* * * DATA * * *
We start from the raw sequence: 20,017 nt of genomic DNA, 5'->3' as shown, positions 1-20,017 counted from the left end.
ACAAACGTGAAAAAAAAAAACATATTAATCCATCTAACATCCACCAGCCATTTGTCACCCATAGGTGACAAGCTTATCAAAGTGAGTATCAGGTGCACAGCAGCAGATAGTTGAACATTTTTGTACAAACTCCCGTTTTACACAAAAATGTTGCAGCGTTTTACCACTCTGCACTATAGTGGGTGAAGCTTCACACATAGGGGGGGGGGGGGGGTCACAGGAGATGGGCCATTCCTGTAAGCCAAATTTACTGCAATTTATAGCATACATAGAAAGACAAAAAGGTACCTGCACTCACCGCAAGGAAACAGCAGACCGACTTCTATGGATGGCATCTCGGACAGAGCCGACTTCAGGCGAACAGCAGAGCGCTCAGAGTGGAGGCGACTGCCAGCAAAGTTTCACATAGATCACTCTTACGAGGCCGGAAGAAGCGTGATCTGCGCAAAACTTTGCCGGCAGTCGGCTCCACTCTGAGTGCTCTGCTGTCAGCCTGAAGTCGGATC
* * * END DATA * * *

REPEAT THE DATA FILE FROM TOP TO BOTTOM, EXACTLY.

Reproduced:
We start from the raw sequence: 20,017 nt of genomic DNA, 5'->3' as shown, positions 1-20,017 counted from the left end.
ACAAACGTGAAAAAAAAAAACATATTAATCCATCTAACATCCACCAGCCATTTGTCACCCATAGGTGACAAGCTTATCAAAGTGAGTATCAGGTGCACAGCAGCAGATAGTTGAACATTTTTGTACAAACTCCCGTTTTACACAAAAATGTTGCAGCGTTTTACCACTCTGCACTATAGTGGGTGAAGCTTCACACATAGGGGGGGGGGGGGGGTCACAGGAGATGGGCCATTCCTGTAAGCCAAATTTACTGCAATTTATAGCATACATAGAAAGACAAAAAGGTACCTGCACTCACCGCAAGGAAACAGCAGACCGACTTCTATGGATGGCATCTCGGACAGAGCCGACTTCAGGCGAACAGCAGAGCGCTCAGAGTGGAGGCGACTGCCAGCAAAGTTTCACATAGATCACTCTTACGAGGCCGGAAGAAGCGTGATCTGCGCAAAACTTTGCCGGCAGTCGGCTCCACTCTGAGTGCTCTGCTGTCAGCCTGAAGTCGGATC